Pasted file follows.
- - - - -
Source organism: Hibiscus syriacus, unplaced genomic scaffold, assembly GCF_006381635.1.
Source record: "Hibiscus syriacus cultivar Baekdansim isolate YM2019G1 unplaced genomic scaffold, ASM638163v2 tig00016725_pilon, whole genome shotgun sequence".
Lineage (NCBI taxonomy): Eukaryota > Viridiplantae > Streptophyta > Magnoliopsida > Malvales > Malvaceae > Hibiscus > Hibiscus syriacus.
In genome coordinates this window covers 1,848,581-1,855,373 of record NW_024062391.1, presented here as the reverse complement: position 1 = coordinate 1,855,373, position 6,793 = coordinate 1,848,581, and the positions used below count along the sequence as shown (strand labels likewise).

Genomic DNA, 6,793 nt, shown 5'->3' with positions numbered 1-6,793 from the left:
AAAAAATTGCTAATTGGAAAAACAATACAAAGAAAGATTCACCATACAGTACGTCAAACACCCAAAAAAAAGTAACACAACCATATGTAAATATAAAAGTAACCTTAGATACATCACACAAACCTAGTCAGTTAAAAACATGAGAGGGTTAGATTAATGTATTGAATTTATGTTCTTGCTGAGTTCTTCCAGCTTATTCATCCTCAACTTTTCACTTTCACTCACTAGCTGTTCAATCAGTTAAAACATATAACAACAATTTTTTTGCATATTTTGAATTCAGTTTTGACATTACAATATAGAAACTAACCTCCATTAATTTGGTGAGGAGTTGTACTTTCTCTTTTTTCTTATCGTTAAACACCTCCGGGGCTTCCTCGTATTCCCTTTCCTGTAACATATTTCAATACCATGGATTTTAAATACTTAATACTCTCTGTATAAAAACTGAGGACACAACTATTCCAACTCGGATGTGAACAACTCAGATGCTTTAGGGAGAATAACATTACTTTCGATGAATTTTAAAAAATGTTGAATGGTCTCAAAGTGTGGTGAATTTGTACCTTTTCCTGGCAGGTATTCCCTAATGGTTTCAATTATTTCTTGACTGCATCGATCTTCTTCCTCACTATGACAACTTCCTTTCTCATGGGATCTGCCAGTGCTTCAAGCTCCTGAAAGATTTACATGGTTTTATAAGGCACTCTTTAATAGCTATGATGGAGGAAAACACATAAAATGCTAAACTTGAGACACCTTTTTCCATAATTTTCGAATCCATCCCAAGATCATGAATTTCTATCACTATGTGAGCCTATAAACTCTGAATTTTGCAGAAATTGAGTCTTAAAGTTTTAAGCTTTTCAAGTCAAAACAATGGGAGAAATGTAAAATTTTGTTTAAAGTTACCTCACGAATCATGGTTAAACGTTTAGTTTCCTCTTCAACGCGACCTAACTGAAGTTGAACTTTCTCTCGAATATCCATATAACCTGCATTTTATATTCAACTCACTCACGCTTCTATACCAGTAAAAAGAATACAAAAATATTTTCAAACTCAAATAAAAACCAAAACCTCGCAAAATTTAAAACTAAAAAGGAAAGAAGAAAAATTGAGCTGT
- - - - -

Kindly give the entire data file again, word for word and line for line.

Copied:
Source organism: Hibiscus syriacus, unplaced genomic scaffold, assembly GCF_006381635.1.
Source record: "Hibiscus syriacus cultivar Baekdansim isolate YM2019G1 unplaced genomic scaffold, ASM638163v2 tig00016725_pilon, whole genome shotgun sequence".
Lineage (NCBI taxonomy): Eukaryota > Viridiplantae > Streptophyta > Magnoliopsida > Malvales > Malvaceae > Hibiscus > Hibiscus syriacus.
In genome coordinates this window covers 1,848,581-1,855,373 of record NW_024062391.1, presented here as the reverse complement: position 1 = coordinate 1,855,373, position 6,793 = coordinate 1,848,581, and the positions used below count along the sequence as shown (strand labels likewise).

Genomic DNA, 6,793 nt, shown 5'->3' with positions numbered 1-6,793 from the left:
AAAAAATTGCTAATTGGAAAAACAATACAAAGAAAGATTCACCATACAGTACGTCAAACACCCAAAAAAAAGTAACACAACCATATGTAAATATAAAAGTAACCTTAGATACATCACACAAACCTAGTCAGTTAAAAACATGAGAGGGTTAGATTAATGTATTGAATTTATGTTCTTGCTGAGTTCTTCCAGCTTATTCATCCTCAACTTTTCACTTTCACTCACTAGCTGTTCAATCAGTTAAAACATATAACAACAATTTTTTTGCATATTTTGAATTCAGTTTTGACATTACAATATAGAAACTAACCTCCATTAATTTGGTGAGGAGTTGTACTTTCTCTTTTTTCTTATCGTTAAACACCTCCGGGGCTTCCTCGTATTCCCTTTCCTGTAACATATTTCAATACCATGGATTTTAAATACTTAATACTCTCTGTATAAAAACTGAGGACACAACTATTCCAACTCGGATGTGAACAACTCAGATGCTTTAGGGAGAATAACATTACTTTCGATGAATTTTAAAAAATGTTGAATGGTCTCAAAGTGTGGTGAATTTGTACCTTTTCCTGGCAGGTATTCCCTAATGGTTTCAATTATTTCTTGACTGCATCGATCTTCTTCCTCACTATGACAACTTCCTTTCTCATGGGATCTGCCAGTGCTTCAAGCTCCTGAAAGATTTACATGGTTTTATAAGGCACTCTTTAATAGCTATGATGGAGGAAAACACATAAAATGCTAAACTTGAGACACCTTTTTCCATAATTTTCGAATCCATCCCAAGATCATGAATTTCTATCACTATGTGAGCCTATAAACTCTGAATTTTGCAGAAATTGAGTCTTAAAGTTTTAAGCTTTTCAAGTCAAAACAATGGGAGAAATGTAAAATTTTGTTTAAAGTTACCTCACGAATCATGGTTAAACGTTTAGTTTCCTCTTCAACGCGACCTAACTGAAGTTGAACTTTCTCTCGAATATCCATATAACCTGCATTTTATATTCAACTCACTCACGCTTCTATACCAGTAAAAAGAATACAAAAATATTTTCAAACTCAAATAAAAACCAAAACCTCGCAAAATTTAAAACTAAAAAGGAAAGAAGAAAAATTGAGCTGT